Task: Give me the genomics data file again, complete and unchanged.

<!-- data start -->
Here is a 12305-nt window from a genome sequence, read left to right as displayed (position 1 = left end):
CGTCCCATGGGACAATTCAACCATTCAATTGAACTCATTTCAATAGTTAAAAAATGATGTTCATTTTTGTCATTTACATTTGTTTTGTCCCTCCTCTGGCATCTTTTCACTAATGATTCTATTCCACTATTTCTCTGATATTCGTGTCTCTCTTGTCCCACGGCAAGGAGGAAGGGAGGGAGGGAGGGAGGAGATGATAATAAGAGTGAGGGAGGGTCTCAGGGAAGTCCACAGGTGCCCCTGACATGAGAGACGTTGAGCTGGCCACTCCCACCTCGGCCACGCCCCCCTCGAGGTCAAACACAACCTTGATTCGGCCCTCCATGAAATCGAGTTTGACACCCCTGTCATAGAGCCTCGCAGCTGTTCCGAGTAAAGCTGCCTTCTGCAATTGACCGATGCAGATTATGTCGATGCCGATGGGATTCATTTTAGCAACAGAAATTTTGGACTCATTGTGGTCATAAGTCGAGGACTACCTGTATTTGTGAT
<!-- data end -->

Here is a 12305-nt window from a genome sequence, read left to right as displayed (position 1 = left end):
CGTCCCATGGGACAATTCAACCATTCAATTGAACTCATTTCAATAGTTAAAAAATGATGTTCATTTTTGTCATTTACATTTGTTTTGTCCCTCCTCTGGCATCTTTTCACTAATGATTCTATTCCACTATTTCTCTGATATTCGTGTCTCTCTTGTCCCACGGCAAGGAGGAAGGGAGGGAGGGAGGGAGGAGATGATAATAAGAGTGAGGGAGGGTCTCAGGGAAGTCCACAGGTGCCCCTGACATGAGAGACGTTGAGCTGGCCACTCCCACCTCGGCCACGCCCCCCTCGAGGTCAAACACAACCTTGATTCGGCCCTCCATGAAATCGAGTTTGACACCCCTGTCATAGAGCCTCGCAGCTGTTCCGAGTAAAGCTGCCTTCTGCAATTGACCGATGCAGATTATGTCGATGCCGATGGGATTCATTTTAGCAACAGAAATTTTGGACTCATTGTGGTCATAAGTCGAGGACTACCTGTATTTGTGAT